Leptodactylus fragilis (Brocchi, 1877)
W. Ronald Heyer1
Author's note: Leptodactylus fragilis has been cited historically as either L. albilabris (Metcalf, 1923, in part) or L. labialis (Mulaik, 1937; Maslin, 1963a,b; Dixon and Heyer, 1968; Heyer, 1971; Villa, 1972; Meyer and Foster, 1996; Levell, 1997; McCranie and Wilson, 2002).
1. Historical versus Current Distribution. White-lipped frogs (Leptodactylus fragilis) are known throughout lowland Middle America to the north coast of South America as far as Venezuela (Heyer, 1978, 2002). In the United States, these frogs marginally occur in southernmost Texas, specifically in the extreme southern edge of the Lower Rio Grande Valley (Garrett and Barker, 1987). They are known historically from one locality in Cameron County, two localities in Hidalgo County, and one locality from Starr County (Heyer, 1978). Dixon (1987, 1996) reported no new localities.
2. Historical versus Current Abundance. Dixon (1987, p. 66) commented: “This frog may be extirpated from Texas through the continuous dispersal of organophosphate chemicals in the Rio Grande Valley.”
3. Life History Features.
i. Breeding migrations. Males have been found calling under clumps of grass, dirt clods, and from small depressions (Garrett and Barker, 1987).
ii. Breeding habitat. Brooding chambers, excavated by males, are found under rocks, logs, or debris in clay soil (Dixon and Heyer, 1968). Dixon and Heyer (1968) note that these chambers may contain calling males or foam nests.
i. Egg deposition sites. Eggs are laid in foam nests, created by body secretions, in small brooding chambers excavated by adults (Maslin, 1963a,b; Garrett and Barker, 1987). The foam aids in preventing desiccation of the eggs during development (Garrett and Barker, 1987).
ii. Clutch size. A foam nest from Texas contained 86 yellow eggs (Mulaik, 1937). Villa (1972, p. 122) reported 25–250 eggs/nest.
C. Larvae/Metamorphosis. Early development takes place in the foam nests within the brooding chamber; larvae are released to ponds during heavy rains (Dixon and Heyer, 1968).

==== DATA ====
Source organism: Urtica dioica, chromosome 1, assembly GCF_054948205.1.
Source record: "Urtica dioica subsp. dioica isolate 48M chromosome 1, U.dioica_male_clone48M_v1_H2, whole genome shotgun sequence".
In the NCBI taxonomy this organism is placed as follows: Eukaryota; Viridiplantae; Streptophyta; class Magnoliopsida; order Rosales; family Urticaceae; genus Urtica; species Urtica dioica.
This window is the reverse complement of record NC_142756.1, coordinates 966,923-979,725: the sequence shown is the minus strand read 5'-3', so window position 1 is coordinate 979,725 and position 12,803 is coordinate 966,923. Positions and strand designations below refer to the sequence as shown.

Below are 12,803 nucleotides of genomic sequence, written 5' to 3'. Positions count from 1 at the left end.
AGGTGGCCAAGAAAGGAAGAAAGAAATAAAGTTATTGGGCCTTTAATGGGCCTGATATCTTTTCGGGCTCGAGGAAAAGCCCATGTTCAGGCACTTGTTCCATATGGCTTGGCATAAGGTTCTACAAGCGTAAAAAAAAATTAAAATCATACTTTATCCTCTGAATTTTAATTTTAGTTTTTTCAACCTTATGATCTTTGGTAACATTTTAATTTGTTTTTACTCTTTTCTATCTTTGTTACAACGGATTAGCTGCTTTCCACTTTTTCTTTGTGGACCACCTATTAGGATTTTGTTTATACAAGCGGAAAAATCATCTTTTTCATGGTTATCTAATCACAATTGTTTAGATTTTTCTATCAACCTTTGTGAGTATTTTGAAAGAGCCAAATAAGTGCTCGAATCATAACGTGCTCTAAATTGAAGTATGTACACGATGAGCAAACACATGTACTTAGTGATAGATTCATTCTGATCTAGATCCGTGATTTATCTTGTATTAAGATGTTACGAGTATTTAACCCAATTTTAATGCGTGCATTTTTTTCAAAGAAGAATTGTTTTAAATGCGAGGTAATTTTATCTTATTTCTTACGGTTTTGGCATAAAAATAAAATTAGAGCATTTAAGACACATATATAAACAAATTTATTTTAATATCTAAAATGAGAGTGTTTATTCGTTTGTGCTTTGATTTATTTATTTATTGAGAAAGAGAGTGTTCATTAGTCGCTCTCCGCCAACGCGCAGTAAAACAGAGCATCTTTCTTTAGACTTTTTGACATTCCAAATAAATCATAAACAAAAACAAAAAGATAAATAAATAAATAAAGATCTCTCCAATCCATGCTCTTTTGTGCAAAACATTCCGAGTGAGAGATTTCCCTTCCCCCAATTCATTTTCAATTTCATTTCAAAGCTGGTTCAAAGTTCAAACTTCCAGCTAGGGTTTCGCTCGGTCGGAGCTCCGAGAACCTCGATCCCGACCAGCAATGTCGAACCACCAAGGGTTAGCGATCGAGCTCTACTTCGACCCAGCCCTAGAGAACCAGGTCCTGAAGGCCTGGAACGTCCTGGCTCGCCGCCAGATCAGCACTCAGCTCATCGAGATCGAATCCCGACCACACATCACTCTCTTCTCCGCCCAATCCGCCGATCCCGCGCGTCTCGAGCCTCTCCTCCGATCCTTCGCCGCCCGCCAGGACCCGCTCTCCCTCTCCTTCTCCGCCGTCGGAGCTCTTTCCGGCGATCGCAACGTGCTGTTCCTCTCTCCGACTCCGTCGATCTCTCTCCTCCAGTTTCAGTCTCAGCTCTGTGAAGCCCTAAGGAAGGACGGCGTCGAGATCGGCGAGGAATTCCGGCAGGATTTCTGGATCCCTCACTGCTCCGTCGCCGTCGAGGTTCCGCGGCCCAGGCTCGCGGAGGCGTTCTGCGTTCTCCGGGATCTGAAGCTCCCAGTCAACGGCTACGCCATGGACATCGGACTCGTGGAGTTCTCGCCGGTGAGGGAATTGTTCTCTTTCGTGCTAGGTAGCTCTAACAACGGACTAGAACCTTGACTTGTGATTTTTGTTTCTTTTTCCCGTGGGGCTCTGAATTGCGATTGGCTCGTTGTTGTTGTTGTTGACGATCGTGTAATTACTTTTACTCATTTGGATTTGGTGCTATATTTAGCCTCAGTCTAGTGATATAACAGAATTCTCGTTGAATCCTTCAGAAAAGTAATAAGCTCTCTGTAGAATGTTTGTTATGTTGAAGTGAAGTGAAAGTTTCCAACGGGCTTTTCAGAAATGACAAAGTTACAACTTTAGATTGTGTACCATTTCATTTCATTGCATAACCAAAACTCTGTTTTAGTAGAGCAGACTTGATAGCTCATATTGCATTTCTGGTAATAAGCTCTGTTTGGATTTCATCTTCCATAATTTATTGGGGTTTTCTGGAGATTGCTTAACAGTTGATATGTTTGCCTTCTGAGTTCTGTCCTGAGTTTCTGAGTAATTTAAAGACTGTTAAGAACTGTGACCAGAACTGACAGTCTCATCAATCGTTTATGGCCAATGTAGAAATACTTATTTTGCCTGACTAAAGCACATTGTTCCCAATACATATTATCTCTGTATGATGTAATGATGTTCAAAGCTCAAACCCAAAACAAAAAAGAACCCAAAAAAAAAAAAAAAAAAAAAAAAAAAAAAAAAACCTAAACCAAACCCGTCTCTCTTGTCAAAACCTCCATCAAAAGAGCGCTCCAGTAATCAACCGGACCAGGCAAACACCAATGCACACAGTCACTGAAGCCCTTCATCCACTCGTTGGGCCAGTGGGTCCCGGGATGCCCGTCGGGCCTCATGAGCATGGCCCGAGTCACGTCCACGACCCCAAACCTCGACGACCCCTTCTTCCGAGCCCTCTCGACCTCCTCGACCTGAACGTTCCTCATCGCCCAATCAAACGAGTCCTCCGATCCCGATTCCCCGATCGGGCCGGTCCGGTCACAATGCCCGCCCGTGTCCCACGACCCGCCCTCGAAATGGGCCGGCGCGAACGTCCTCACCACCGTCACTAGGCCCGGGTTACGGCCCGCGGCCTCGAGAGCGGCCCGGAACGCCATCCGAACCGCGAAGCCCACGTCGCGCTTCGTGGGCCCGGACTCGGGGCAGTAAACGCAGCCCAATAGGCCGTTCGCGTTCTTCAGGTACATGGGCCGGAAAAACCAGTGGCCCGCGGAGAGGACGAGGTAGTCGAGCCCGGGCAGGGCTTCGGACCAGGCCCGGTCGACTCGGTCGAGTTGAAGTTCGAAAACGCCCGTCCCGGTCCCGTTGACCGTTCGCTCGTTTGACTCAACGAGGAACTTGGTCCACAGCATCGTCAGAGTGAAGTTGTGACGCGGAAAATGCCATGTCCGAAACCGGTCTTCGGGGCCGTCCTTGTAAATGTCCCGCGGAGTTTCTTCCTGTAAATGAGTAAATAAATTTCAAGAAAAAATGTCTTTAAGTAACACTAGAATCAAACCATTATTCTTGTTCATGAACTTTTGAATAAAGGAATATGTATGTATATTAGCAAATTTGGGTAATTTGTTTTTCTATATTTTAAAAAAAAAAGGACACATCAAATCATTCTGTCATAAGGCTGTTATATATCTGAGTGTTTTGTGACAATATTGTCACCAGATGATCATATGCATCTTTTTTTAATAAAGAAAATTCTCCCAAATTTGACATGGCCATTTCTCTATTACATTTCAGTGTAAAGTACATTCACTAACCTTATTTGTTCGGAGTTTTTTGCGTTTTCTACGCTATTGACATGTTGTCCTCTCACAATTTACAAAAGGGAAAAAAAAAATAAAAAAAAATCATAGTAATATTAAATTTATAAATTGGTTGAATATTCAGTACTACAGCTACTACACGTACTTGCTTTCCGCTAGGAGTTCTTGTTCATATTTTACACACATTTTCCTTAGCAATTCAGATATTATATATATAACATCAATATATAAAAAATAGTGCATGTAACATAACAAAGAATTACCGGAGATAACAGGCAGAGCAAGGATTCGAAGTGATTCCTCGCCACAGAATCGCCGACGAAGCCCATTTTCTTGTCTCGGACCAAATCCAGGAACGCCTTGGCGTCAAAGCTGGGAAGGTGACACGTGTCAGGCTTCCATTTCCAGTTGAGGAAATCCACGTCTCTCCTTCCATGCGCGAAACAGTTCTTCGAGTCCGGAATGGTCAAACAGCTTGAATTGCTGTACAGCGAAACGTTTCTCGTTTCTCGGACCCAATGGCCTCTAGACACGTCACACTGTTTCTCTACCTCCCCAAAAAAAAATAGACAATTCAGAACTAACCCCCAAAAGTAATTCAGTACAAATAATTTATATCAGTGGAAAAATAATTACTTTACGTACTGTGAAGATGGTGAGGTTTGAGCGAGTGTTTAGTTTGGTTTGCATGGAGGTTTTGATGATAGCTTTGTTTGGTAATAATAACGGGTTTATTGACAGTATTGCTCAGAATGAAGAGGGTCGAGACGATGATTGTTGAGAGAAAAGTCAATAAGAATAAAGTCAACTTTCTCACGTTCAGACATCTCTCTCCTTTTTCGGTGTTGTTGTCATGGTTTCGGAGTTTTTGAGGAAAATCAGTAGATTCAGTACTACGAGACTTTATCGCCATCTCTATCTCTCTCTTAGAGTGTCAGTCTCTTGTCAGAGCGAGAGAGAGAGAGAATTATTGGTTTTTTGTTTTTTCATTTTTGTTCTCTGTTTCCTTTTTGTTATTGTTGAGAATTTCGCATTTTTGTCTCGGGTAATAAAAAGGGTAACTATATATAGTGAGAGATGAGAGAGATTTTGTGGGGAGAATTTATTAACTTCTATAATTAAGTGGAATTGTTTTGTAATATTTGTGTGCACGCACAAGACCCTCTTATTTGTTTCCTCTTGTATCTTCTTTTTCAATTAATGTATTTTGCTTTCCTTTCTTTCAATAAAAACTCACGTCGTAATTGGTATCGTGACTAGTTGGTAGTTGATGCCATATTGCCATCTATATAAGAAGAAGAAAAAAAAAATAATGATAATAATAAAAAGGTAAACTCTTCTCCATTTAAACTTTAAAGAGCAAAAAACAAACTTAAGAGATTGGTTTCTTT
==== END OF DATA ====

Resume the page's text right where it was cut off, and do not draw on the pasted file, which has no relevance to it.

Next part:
i. Length of larval stage. Mulaik (1937) reported a larval duration of 30–35 d in a Texas population. Meyer and Foster (1996) state that in Belize the tadpoles usually metamorphose in < 2 wk.
ii. Larval requirements. Unknown.
iii. Larval polymorphisms. None.
iv. Features of metamorphosis. See "Length of larval stage" above.
v. Post-metamorphic migrations. Unknown.
D. Juvenile Habitat. Likely the same as adults.
E. Adult Habitat. Adult white-lipped frogs have been found in a variety of habitats where moisture is sufficient (Garrett and Barker, 1987). These frogs can be found in semi-permanent water bodies such as prairie potholes, oxbow lakes, and resacas (Edwards et al., 1989). Garrett and Barker (1987) note that white-lipped frogs may be encountered in irrigated agricultural fields, irrigation ditches, low grasslands, and runoff areas. These frogs are nocturnally active and may hide in burrows during the day (Garrett and Barker, 1987).
F. Home Range Size. Unknown.
G. Territories. Males call in association with incubating chambers (Dixon and Heyer, 1968) and would be expected to defend these sites from other males, although this has yet to be documented.
H. Aestivation/Avoiding Dessication. Unknown.
I. Seasonal Migrations. Unknown.
J. Torpor (Hibernation). Unknown and unlikely.
K. Interspecific Associations/Exclusions. Unknown.
L. Age/Size at Reproductive Maturity. Males reach a maximum length of 36 mm SVL, females 40 mm SVL (Heyer, 1971).
M. Longevity. Unknown.
N. Feeding Behavior. White-lipped frogs forage nocturnally in open areas (Garrett and Barker, 1987).
O. Predators. Unknown.
P. Anti-Predator Mechanisms. Unknown.
Q. Diseases. Unknown.
R. Parasites. Metcalf (1923) reported the ciliate opalinid Zelleriella leptodactyli from specimens from Tehuantepec, Mexico.
4. Conservation. Listed as Threatened, and therefore protected, by the State of Texas (Levell, 1997; www.tpwd.state.tx.us). Historically, white-lipped frogs are known from one locality in Cameron County, two localities in Hidalgo County, and one locality from Starr County (Heyer, 1978). Dixon (1987, 1996) reported no new localities and comments (1987, p. 66) “This frog may be extirpated from Texas through the continuous dispersal of organophosphate chemicals in the Rio Grande Valley.”
McCranie and Wilson (2002, p. 533) state that white-lipped frogs are of low vulnerability in at least parts of their distribution.
1W. Ronald Heyer
Department of Vertebrate Zoology
National Museum of Natural History
P.O. Box 37012
Washington, D.C. 20013-7012
Literature references for Amphibian Declines: The Conservation Status of United States Species, edited by Michael Lannoo, are here.
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